The race. There’s something about that 5:15 am start time that keeps you coming back for more. I’ve run countless road and trail races and triathlons and it’s always butterflies at the start. But no other race gets me so pumped up that waking at 3:30 am on a Sunday morning to go running is the most exciting thing to do. Even though I go to bed by 9 pm after returning from the Pasta Party, the butterflies keep me awake much of the night. And I don’t mind…I’m already thinking about this December!
Gathering in the dark before the start with loud reggae music playing on the sound system. The drums start up adding to the cacophony…it’s madness and I love it!
Reggae Marathon has one of the best finish chutes I can think of. The final 25 metres is on grass and is approached by veering slightly right from the paved road. I could talk about that short distance endlessly. Music is playing, volunteers stand just beyond the finish timing mats with your Finisher Medal then it’s a short walk to the Beach! Ahh…that Beach. My Reggae Marathon Experience hits the zenith on the Beach. Wading out into the sea minutes after finishing is the one thing that I talk about most frequently. The Pasta Party, running in the dark, Finisher Medal…all nice to have. Swimming in the beach after finishing…Love, love, love!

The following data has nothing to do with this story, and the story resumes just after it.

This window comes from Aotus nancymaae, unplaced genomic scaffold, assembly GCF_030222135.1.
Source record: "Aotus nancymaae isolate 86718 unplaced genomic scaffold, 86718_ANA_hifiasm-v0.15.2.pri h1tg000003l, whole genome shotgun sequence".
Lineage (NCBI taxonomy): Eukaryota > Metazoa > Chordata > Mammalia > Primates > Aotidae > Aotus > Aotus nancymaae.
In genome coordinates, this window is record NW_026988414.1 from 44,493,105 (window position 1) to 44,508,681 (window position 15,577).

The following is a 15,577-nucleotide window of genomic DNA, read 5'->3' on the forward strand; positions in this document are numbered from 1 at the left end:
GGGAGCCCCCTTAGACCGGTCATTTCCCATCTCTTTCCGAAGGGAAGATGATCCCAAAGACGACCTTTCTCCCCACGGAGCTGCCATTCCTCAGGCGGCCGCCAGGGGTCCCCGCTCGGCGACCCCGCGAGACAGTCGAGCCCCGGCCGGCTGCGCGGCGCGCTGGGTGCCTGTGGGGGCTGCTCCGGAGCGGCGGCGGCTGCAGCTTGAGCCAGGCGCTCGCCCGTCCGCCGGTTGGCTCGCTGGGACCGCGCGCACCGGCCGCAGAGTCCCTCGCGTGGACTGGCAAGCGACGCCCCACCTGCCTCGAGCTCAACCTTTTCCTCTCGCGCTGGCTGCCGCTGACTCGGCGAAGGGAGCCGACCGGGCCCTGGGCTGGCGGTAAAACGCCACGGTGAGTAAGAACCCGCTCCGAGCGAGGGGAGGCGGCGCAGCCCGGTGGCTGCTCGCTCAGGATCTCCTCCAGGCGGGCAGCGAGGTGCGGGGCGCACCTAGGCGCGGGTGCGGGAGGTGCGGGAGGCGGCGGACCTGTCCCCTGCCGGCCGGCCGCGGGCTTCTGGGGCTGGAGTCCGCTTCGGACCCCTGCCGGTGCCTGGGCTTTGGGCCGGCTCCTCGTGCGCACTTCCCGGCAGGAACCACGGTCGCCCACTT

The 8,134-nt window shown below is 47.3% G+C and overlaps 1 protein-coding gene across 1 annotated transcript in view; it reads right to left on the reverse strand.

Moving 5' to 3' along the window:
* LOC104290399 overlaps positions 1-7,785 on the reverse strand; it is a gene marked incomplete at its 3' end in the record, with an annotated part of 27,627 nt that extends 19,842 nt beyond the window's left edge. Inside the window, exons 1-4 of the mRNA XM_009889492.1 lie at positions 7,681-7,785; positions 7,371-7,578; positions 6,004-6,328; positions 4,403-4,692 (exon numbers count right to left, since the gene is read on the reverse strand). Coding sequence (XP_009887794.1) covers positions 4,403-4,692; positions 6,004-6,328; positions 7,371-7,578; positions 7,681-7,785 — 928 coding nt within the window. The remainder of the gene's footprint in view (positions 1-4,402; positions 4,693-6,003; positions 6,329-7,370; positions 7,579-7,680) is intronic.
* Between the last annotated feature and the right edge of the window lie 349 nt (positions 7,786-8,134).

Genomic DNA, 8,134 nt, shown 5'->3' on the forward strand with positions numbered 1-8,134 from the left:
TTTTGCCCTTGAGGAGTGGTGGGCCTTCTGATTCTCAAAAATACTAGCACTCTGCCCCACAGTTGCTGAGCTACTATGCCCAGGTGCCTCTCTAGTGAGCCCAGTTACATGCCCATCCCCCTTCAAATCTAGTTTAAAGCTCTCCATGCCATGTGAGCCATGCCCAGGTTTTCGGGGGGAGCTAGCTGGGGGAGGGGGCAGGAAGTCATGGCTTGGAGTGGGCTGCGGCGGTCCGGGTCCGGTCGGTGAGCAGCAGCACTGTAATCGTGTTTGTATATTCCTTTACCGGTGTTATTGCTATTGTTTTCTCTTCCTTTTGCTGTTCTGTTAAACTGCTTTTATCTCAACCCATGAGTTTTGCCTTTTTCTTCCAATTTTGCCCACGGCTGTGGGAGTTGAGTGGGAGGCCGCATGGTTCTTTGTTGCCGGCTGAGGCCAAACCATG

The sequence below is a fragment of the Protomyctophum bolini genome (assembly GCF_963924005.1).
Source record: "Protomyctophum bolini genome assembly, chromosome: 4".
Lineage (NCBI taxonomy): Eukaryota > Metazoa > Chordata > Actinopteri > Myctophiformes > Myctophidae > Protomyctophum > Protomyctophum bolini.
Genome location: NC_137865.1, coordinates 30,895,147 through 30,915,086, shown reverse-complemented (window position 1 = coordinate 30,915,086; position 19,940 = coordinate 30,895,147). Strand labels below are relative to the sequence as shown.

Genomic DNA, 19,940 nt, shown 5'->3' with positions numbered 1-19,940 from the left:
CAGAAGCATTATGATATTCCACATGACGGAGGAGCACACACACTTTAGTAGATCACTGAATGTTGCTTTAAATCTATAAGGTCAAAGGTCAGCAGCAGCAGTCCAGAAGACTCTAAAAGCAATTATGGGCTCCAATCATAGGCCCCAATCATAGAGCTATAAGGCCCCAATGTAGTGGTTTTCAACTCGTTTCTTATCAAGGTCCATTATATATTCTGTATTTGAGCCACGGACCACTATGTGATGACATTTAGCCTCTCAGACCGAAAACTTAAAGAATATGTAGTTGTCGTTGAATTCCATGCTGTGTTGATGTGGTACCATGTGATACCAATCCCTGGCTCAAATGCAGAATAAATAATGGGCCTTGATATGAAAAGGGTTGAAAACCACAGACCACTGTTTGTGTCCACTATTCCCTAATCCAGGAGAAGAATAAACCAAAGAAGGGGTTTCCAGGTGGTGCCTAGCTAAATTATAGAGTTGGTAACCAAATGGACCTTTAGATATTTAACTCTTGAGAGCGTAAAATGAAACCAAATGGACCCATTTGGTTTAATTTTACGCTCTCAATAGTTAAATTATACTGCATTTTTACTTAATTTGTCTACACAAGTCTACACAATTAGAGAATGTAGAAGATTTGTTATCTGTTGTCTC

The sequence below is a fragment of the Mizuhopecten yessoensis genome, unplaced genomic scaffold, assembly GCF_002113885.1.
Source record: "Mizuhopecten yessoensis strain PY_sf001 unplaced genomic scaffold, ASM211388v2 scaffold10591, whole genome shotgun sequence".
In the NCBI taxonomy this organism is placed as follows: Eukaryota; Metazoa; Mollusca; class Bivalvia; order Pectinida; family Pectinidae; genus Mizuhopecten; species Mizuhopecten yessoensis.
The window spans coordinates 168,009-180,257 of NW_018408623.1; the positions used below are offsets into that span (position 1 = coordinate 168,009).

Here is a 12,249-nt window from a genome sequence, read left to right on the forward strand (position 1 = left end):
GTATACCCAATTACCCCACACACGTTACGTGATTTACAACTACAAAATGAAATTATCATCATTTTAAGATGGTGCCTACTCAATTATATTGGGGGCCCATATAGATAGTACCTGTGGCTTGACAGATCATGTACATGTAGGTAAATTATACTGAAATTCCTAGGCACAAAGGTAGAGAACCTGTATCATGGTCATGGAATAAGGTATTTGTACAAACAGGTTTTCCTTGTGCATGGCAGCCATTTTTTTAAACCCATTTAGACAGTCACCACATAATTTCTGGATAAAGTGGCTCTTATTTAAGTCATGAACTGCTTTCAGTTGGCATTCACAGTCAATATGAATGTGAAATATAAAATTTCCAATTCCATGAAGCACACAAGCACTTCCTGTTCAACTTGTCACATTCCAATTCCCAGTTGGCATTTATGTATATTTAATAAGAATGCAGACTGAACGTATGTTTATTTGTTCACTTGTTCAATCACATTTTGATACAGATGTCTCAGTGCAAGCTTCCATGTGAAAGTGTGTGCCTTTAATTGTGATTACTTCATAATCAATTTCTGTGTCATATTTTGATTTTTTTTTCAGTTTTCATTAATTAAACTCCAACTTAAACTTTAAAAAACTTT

So…will you be joining us to make your own Reggae Marathon Experience for the first time this December 8? Or will you be returning to add to your story? Either way, we all look forward to meeting up with you for the 2019 Reggae Marathon Experience.
Summer’s here! My favourite time of year for running: Summer running!
Outside of Jamaica, most of us need to ‘layer up’ to run outside for the better part of the year. Base layer, insulation, wind jacket, toque, gloves! Some days the chore of suiting up almost takes the fun out of running outside. Banish those memories now that summer is here in those northern climates…T shirt, hat, shorts (or tights if you prefer) then slip on the running shoes and we’re good to go.